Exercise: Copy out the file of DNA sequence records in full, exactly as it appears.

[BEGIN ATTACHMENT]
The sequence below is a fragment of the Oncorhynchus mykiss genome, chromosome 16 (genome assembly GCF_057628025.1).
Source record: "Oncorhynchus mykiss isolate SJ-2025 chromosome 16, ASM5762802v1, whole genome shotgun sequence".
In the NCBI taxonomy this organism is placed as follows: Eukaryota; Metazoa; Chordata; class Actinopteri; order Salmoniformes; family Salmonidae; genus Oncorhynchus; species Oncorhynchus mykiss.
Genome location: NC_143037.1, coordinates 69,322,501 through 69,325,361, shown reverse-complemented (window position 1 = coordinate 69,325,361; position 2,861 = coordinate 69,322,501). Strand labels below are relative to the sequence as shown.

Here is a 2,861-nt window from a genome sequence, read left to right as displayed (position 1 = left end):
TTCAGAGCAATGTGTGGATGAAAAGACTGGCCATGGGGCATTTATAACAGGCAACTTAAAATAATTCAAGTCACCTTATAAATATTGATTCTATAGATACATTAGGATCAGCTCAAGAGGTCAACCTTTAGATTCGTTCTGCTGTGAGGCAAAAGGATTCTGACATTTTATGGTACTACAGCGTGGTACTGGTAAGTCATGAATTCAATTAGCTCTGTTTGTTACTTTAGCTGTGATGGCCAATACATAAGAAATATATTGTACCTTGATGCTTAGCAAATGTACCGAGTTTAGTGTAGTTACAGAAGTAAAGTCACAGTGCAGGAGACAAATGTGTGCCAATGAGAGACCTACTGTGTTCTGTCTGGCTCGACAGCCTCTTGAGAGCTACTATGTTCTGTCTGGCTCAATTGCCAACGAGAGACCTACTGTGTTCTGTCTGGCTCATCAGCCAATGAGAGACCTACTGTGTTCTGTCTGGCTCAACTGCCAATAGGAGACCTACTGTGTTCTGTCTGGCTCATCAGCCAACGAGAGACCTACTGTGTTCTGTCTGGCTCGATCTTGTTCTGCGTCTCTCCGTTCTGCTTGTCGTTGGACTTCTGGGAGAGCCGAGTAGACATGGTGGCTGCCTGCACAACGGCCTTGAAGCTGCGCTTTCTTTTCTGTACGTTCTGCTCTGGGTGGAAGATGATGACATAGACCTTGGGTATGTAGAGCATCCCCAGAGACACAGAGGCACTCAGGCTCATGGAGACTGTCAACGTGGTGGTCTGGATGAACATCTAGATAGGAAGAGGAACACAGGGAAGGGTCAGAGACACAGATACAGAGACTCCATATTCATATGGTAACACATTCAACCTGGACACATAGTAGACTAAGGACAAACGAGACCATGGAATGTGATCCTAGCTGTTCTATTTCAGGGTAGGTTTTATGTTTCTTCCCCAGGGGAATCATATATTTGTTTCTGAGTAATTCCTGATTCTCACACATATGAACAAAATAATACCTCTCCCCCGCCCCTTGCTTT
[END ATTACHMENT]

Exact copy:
The sequence below is a fragment of the Oncorhynchus mykiss genome, chromosome 16 (genome assembly GCF_057628025.1).
Source record: "Oncorhynchus mykiss isolate SJ-2025 chromosome 16, ASM5762802v1, whole genome shotgun sequence".
In the NCBI taxonomy this organism is placed as follows: Eukaryota; Metazoa; Chordata; class Actinopteri; order Salmoniformes; family Salmonidae; genus Oncorhynchus; species Oncorhynchus mykiss.
Genome location: NC_143037.1, coordinates 69,322,501 through 69,325,361, shown reverse-complemented (window position 1 = coordinate 69,325,361; position 2,861 = coordinate 69,322,501). Strand labels below are relative to the sequence as shown.

Here is a 2,861-nt window from a genome sequence, read left to right as displayed (position 1 = left end):
TTCAGAGCAATGTGTGGATGAAAAGACTGGCCATGGGGCATTTATAACAGGCAACTTAAAATAATTCAAGTCACCTTATAAATATTGATTCTATAGATACATTAGGATCAGCTCAAGAGGTCAACCTTTAGATTCGTTCTGCTGTGAGGCAAAAGGATTCTGACATTTTATGGTACTACAGCGTGGTACTGGTAAGTCATGAATTCAATTAGCTCTGTTTGTTACTTTAGCTGTGATGGCCAATACATAAGAAATATATTGTACCTTGATGCTTAGCAAATGTACCGAGTTTAGTGTAGTTACAGAAGTAAAGTCACAGTGCAGGAGACAAATGTGTGCCAATGAGAGACCTACTGTGTTCTGTCTGGCTCGACAGCCTCTTGAGAGCTACTATGTTCTGTCTGGCTCAATTGCCAACGAGAGACCTACTGTGTTCTGTCTGGCTCATCAGCCAATGAGAGACCTACTGTGTTCTGTCTGGCTCAACTGCCAATAGGAGACCTACTGTGTTCTGTCTGGCTCATCAGCCAACGAGAGACCTACTGTGTTCTGTCTGGCTCGATCTTGTTCTGCGTCTCTCCGTTCTGCTTGTCGTTGGACTTCTGGGAGAGCCGAGTAGACATGGTGGCTGCCTGCACAACGGCCTTGAAGCTGCGCTTTCTTTTCTGTACGTTCTGCTCTGGGTGGAAGATGATGACATAGACCTTGGGTATGTAGAGCATCCCCAGAGACACAGAGGCACTCAGGCTCATGGAGACTGTCAACGTGGTGGTCTGGATGAACATCTAGATAGGAAGAGGAACACAGGGAAGGGTCAGAGACACAGATACAGAGACTCCATATTCATATGGTAACACATTCAACCTGGACACATAGTAGACTAAGGACAAACGAGACCATGGAATGTGATCCTAGCTGTTCTATTTCAGGGTAGGTTTTATGTTTCTTCCCCAGGGGAATCATATATTTGTTTCTGAGTAATTCCTGATTCTCACACATATGAACAAAATAATACCTCTCCCCCGCCCCTTGCTTT